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Room acoustics and room treatment

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Gazzip

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insider9 said:
ellisdj said:
This is a great Video to show many things for acoustics

1. a strategy to a room acoutic approach from scratch

2. just how comprehensive it needs to be to make an actual signficant difference - even then miles from perfect, but miles better

3. how it clearly doesnt deaden the room even though there is a ton of treatment in the room

4. it looks cool (dedicated room)

5. you can hear the difference in treated vs untreated clear as day

EDIT - whats really funny is listening to the demos now I can hear this system is in desperate need of some dirac treatment :)

I couldnt tell that before, been a while since I listened
Thanks for posting this. Yes, the difference is staggering. You can quite clearly hear it in dialogue pre/post treatment. Don't even need to hear the music playing. I'll be honest and say if my room was as bad as this I'd be using headphones. Christ, that waterfall after is worse than mine before :)
You heard stuff? His shirt was so loud I couldn't hear a thing!
 

Electro

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Mar 30, 2011
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insider9 said:
Great for you to share this. It only shows how much effort went into it and how much work I'm going to have to put in. It doesn't bother me it actually sounds like a lot of fun.

Am I correct in saying you've done this all by ear? No measurement mic at all?
Yes I'm afraid so it was all listening, luck and instinct.

Measuring is for people that know what they are doing.
 

insider9

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Sep 20, 2016
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Electro said:
insider9 said:
Great for you to share this. It only shows how much effort went into it and how much work I'm going to have to put in. It doesn't bother me it actually sounds like a lot of fun.

Am I correct in saying you've done this all by ear? No measurement mic at all?
Yes I'm afraid so it was all listening, luck and instinct.

Measuring is for people that know what they are doing.
That's even more impressive! Seriously, I'm not sure how it's going to go with measurements. Without I wouldn't have a clue where to start.
 

insider9

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I've looked at acoustic panels and they seem rather straight forward. Diffusers in comparison are nothing but. Ok, not difficult to make. Big concern is weight. By my calculations depending on what frequencies I'd target and timbre used just one diffuser could weigh anywhere around 20kg. How does one stick that on a wall? Especially if you wanted a couple.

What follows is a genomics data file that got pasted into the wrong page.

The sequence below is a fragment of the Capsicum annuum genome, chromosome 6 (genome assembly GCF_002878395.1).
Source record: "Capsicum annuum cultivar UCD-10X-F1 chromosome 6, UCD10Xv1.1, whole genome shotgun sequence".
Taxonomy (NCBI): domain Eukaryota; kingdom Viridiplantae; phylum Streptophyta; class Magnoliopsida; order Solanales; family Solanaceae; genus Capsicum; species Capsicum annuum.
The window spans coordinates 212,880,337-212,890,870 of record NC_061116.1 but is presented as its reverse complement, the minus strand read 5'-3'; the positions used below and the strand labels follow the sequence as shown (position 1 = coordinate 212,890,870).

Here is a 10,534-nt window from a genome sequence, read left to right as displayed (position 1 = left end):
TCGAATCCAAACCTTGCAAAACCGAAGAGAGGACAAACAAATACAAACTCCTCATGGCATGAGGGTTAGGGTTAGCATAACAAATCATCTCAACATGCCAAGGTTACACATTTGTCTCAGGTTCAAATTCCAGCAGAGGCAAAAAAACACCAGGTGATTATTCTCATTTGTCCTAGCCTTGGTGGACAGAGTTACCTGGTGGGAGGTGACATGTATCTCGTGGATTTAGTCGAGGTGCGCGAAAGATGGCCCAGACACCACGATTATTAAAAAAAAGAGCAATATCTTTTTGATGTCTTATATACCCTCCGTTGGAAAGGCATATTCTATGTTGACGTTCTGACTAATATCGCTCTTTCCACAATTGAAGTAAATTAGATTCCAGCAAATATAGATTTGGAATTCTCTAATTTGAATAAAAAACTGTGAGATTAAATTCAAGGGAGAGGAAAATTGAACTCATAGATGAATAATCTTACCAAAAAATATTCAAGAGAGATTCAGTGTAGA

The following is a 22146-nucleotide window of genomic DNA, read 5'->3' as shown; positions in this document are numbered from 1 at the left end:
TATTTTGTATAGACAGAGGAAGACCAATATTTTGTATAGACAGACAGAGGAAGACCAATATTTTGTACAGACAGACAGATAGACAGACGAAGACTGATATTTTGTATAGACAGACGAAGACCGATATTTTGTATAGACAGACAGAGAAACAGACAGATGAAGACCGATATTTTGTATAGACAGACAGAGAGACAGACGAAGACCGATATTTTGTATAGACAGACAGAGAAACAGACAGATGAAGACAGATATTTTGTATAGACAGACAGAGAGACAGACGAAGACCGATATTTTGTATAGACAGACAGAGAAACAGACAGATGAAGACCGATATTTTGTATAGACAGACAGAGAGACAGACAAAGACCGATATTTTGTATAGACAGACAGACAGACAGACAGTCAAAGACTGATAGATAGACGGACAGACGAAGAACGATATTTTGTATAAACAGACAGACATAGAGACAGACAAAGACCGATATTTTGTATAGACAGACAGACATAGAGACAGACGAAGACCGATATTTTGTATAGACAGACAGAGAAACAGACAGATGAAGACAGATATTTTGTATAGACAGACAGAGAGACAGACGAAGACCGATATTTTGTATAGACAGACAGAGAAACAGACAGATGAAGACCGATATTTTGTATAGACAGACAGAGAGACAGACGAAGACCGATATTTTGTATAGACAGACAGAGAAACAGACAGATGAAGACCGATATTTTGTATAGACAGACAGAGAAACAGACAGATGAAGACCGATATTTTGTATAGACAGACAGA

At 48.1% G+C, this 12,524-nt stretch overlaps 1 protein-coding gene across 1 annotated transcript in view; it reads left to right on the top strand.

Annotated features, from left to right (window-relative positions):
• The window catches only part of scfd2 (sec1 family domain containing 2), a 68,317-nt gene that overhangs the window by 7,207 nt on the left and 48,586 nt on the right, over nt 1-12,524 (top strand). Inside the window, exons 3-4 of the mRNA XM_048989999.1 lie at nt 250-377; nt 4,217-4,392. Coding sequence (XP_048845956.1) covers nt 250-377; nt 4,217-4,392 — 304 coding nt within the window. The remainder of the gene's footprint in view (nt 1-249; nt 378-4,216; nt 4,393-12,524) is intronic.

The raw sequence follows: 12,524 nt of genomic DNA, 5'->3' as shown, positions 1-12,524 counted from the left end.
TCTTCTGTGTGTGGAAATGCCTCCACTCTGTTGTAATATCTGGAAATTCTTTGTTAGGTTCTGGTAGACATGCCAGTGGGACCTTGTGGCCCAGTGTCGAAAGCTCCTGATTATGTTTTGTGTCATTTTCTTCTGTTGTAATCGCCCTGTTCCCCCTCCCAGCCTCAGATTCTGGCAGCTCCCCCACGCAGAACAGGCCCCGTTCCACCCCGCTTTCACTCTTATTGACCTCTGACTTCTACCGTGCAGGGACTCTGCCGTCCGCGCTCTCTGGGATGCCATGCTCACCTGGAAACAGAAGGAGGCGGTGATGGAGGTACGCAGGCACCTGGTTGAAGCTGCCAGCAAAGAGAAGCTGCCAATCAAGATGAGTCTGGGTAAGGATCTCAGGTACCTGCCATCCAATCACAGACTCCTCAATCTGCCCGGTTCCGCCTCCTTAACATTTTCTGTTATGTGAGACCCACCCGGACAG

ellisdj

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Screw fix sell strong hangers

I came across this video with a full room build with a completely different approach.

https://youtu.be/ELtyv9rfaF0

I wonder if its a Rives Audio designed room as it looks familiar
 

Gazzip

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ellisdj said:
Screw fix sell strong hangers

I came across this video with a full room build with a completely different approach.

https://youtu.be/ELtyv9rfaF0

I wonder if its a Rives Audio designed room as it looks familiar
I love that the room was empty at the end of the vid. He probably couldn't afford the hifi to go in it by the time he had finished!
 

ellisdj

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LOL - good shout :)

Check his other videos he has Wilson XLF or similar in there.

He has obviously got a few quid.

It was more of an example of a designed very live sounding room.
 

ellisdj

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In case anyone might be interested I have made a step by step walk through video for using Dirac Live.

Its very easy software to use but I know these things can be very daunting to people and put them off.

Hopefully this shows just how easy the actual process of using it is.

The more complex and fun part is setting up your own personal target curves - but that can be learnt over time - starting with the Dirac curve is a great way to get started.

All feedback for the video welcome - its not perfect, but hopefully it will help like my REW videos did
 

insider9

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Sep 20, 2016
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ellisdj said:
In case anyone might be interested I have made a step by step walk through video for using Dirac Live.

Its very easy software to use but I know these things can be very daunting to people and put them off.

Hopefully this shows just how easy the actual process of using it is.

The more complex and fun part is setting up your own personal target curves - but that can be learnt over time - starting with the Dirac curve is a great way to get started.

All feedback for the video welcome - its not perfect, but hopefully it will help like my REW videos did
Nice video, as always! I'm sure many people who haven't used it will find it very useful. In regards to feedback I have some observations. You might have already tried these and I'm sorry if these things are obvious to you.

The first one is that were you to toe-in speakers more towards listening position you wouldn't need to use Dirac so aggressively in brilliance region. You get a steep roll off over 10kHz even post Dirac. I'm sure with more toe you could go as high as 15kHz before tweeters start rolling off. I know it comes at a cost to aesthetics.

The other is about the bass. I'm sure you've done your absolute best to address that dip around 180Hz. Have you measured it further back? In my tiny room the differences of as little as 10 cm can be quite pronounced. Would be worth checking if you could potentially move your listening seat by 20-30cm to the back. Were you to apply Dirac then it would make an even bigger difference.